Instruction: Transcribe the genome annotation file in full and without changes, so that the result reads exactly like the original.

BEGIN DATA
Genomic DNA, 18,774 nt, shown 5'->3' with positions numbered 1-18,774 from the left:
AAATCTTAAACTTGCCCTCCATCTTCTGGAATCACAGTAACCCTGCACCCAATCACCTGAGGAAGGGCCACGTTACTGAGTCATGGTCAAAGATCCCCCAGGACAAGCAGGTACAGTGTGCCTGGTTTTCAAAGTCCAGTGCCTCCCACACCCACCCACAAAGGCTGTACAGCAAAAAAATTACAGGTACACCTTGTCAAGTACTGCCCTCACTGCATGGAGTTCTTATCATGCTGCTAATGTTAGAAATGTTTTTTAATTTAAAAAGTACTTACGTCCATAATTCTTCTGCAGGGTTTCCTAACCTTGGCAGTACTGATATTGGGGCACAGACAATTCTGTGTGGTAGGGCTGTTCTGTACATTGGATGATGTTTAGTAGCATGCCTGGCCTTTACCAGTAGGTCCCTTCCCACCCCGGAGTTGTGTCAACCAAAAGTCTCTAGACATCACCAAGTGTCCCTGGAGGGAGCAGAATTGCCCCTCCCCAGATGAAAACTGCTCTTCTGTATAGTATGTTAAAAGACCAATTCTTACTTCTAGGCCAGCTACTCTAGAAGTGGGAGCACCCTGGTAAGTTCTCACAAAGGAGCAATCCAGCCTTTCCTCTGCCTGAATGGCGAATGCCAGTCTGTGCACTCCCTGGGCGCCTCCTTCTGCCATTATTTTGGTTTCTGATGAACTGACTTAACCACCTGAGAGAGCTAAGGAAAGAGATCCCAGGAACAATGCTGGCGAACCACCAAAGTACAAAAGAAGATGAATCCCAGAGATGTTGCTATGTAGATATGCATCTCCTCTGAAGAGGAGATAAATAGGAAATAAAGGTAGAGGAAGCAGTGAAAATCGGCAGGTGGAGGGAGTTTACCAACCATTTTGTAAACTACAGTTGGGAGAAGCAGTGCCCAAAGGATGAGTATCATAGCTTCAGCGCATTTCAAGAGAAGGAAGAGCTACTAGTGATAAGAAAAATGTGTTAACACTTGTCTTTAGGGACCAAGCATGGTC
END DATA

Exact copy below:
Genomic DNA, 18,774 nt, shown 5'->3' with positions numbered 1-18,774 from the left:
AAATCTTAAACTTGCCCTCCATCTTCTGGAATCACAGTAACCCTGCACCCAATCACCTGAGGAAGGGCCACGTTACTGAGTCATGGTCAAAGATCCCCCAGGACAAGCAGGTACAGTGTGCCTGGTTTTCAAAGTCCAGTGCCTCCCACACCCACCCACAAAGGCTGTACAGCAAAAAAATTACAGGTACACCTTGTCAAGTACTGCCCTCACTGCATGGAGTTCTTATCATGCTGCTAATGTTAGAAATGTTTTTTAATTTAAAAAGTACTTACGTCCATAATTCTTCTGCAGGGTTTCCTAACCTTGGCAGTACTGATATTGGGGCACAGACAATTCTGTGTGGTAGGGCTGTTCTGTACATTGGATGATGTTTAGTAGCATGCCTGGCCTTTACCAGTAGGTCCCTTCCCACCCCGGAGTTGTGTCAACCAAAAGTCTCTAGACATCACCAAGTGTCCCTGGAGGGAGCAGAATTGCCCCTCCCCAGATGAAAACTGCTCTTCTGTATAGTATGTTAAAAGACCAATTCTTACTTCTAGGCCAGCTACTCTAGAAGTGGGAGCACCCTGGTAAGTTCTCACAAAGGAGCAATCCAGCCTTTCCTCTGCCTGAATGGCGAATGCCAGTCTGTGCACTCCCTGGGCGCCTCCTTCTGCCATTATTTTGGTTTCTGATGAACTGACTTAACCACCTGAGAGAGCTAAGGAAAGAGATCCCAGGAACAATGCTGGCGAACCACCAAAGTACAAAAGAAGATGAATCCCAGAGATGTTGCTATGTAGATATGCATCTCCTCTGAAGAGGAGATAAATAGGAAATAAAGGTAGAGGAAGCAGTGAAAATCGGCAGGTGGAGGGAGTTTACCAACCATTTTGTAAACTACAGTTGGGAGAAGCAGTGCCCAAAGGATGAGTATCATAGCTTCAGCGCATTTCAAGAGAAGGAAGAGCTACTAGTGATAAGAAAAATGTGTTAACACTTGTCTTTAGGGACCAAGCATGGTC